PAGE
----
Blood & Honey was one of three geographically focused exhibitions centering on the Balkans that appeared in the early 2000s, the other two being In Search of Balkania (curated by Roger Conover, Eda Čufer, and Peter Weibel at the Neue Galerie Graz in 2002)8 and In the Gorges of the Balkans: A Report (curated by René Block at the Kunsthalle Fridericianum in Kassel in 2003).9 These exhibitions staged a new development in Western Europe's encounter with Eastern Europe, and specifically with the Balkans.10 Like earlier engagements with the contemporary art of the Eastern Bloc, these shows highlighted trauma as a recurring theme, often presenting art as a form of therapy for dealing with the recent past and as a source of liberation from conservative traditions.11 In doing so, the exhibitions reified a key trope of the region that had developed under the Western gaze, one recently reinforced after the breakup of Yugoslavia and the Kosovo War: that the Balkans was the “powder-keg” of Europe, a realm of “eternal strife”12 characterized by primeval hostilities, chronic political instability, and shockingly barbaric violence. In other words, the Balkans persisted—through exhibitions like Blood & Honey—as a marked category in the regional matrix of European geographic subdivisions (as opposed to the unmarked categories of “Western Europe” or “Northeastern Europe”), one also defined by its historical existence somewhere between the Orient and Western civilization.13 These exhibitions were not only about delineating a particular region, however; they were also about the definition of “Europe” itself, and the cultural processes involved in delineating that region have remained relevant since the early 2000s, as the borders of the European Union continue to shape the movements, identities, and cultural opportunities of artists from Southeastern Europe.14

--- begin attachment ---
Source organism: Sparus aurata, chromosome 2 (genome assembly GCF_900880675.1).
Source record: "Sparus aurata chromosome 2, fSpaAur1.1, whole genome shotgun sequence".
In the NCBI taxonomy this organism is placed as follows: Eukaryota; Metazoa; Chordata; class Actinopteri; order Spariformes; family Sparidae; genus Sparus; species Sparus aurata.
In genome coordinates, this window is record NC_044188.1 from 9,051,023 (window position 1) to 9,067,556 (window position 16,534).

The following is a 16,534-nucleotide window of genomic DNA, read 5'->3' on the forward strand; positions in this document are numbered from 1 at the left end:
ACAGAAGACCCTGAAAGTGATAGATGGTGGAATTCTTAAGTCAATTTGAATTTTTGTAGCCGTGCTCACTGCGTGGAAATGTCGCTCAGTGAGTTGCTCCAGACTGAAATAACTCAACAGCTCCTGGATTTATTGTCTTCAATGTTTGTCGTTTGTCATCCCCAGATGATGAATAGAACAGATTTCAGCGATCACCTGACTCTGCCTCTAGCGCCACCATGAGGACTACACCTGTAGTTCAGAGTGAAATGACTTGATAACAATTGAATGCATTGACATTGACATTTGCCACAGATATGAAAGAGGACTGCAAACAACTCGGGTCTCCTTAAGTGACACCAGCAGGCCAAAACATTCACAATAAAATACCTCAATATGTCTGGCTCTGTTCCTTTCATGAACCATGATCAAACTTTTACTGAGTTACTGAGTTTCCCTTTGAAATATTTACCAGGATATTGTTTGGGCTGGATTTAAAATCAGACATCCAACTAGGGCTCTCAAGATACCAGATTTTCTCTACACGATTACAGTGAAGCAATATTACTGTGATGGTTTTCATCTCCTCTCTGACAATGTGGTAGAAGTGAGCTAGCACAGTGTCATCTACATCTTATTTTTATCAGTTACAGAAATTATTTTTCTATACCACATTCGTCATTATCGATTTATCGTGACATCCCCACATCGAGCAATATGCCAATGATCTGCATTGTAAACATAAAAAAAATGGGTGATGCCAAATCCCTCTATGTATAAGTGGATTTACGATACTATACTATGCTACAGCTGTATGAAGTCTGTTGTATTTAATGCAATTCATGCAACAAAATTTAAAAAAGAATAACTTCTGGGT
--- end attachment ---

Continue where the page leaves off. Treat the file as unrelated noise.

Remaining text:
Of these three exhibitions, Szeemann's was the one most interested in both regional psychology and mythic, ahistorical narratives. It sought to explore artworks from the region as “documents [of] suffering and the desire for emancipation from rigid rules,”15 firmly aligning Szeemann's interpretation of “Balkan” art with prevailing perceptions of the region in the West.16 Furthermore, Szeemann implied a certain (art) historical naivete in the artists presented by framing Blood & Honey in relation to previous curatorial projects of his, such as Visionary Switzerland (1992) and Austria in a Lacework of Roses (1996). These had also highlighted (in his words) national cultures that were “a magnetic field of free associations, evok[ing] … an ahistoric world.”17 However, the “ahistoric world” of Blood & Honey also wrestled with certain concrete historical relics: the Homo Socialisticus installation was one of these, but the most iconic was the hearse of Franz Ferdinand, whose assassination in Sarajevo launched the First World War. The hearse, displayed in the midst of contemporary art (in a museum in Vienna), firmly linked the Balkans not only to the legacy of the Austro-Hungarian Empire but also to 20th-century conflicts writ large across Europe, but its gesture at political history was eminently related to its museum context. In his survey of Szeemann's career, critic Hans-Joachim Müller calls Blood & Honey the curator's “most political exhibition,”18 but contemporary reviews instead read the show (more accurately, I think) as the curator's attempt to escape politics. The Socialist Realist sculptures enabled this escape: viewers were meant to “say goodbye to ‘Homo Socialisticus‘” at the outset of the exhibition, and this farewell reinforced Szeemann's “utopian creed”: “Where politics separates people, art brings them together.”19